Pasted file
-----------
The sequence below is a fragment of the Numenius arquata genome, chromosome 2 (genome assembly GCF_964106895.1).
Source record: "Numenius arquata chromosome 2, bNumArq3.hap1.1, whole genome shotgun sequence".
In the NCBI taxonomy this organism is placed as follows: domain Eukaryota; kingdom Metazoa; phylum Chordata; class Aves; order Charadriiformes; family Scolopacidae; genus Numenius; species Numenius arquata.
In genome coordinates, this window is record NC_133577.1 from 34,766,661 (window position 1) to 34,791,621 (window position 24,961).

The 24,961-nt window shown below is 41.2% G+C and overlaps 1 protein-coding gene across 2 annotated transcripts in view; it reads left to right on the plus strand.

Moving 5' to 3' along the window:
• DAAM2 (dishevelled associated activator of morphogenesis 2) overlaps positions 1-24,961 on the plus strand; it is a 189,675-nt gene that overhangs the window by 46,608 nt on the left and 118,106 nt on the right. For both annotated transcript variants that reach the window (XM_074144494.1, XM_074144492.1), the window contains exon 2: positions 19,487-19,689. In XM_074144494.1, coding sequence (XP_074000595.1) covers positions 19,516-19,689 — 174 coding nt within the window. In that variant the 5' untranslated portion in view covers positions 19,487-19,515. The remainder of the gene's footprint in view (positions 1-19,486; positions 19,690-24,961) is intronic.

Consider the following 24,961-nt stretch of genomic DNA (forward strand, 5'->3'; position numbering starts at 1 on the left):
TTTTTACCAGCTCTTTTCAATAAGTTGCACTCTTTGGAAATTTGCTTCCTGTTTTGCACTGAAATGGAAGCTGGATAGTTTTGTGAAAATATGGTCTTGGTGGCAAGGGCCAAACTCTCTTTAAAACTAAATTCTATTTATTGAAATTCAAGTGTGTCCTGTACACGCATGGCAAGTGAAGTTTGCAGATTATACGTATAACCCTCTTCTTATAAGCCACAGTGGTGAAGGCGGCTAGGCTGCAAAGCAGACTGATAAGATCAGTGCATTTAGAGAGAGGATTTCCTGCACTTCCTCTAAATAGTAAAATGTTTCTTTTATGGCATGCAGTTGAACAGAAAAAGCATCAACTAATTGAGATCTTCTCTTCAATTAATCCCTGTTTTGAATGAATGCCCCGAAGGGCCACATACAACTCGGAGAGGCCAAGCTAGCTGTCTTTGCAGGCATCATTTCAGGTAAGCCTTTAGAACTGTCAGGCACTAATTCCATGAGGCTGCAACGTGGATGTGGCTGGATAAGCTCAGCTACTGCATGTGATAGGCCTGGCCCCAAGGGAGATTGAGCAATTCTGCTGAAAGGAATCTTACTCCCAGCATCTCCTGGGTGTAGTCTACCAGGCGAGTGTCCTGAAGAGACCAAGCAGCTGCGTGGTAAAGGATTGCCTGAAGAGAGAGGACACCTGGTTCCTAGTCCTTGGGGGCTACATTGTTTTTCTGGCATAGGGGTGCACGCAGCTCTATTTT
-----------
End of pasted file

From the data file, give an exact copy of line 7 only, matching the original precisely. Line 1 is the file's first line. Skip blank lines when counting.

• DAAM2 (dishevelled associated activator of morphogenesis 2) overlaps positions 1-24,961 on the plus strand; it is a 189,675-nt gene that overhangs the window by 46,608 nt on the left and 118,106 nt on the right. For both annotated transcript variants that reach the window (XM_074144494.1, XM_074144492.1), the window contains exon 2: positions 19,487-19,689. In XM_074144494.1, coding sequence (XP_074000595.1) covers positions 19,516-19,689 — 174 coding nt within the window. In that variant the 5' untranslated portion in view covers positions 19,487-19,515. The remainder of the gene's footprint in view (positions 1-19,486; positions 19,690-24,961) is intronic.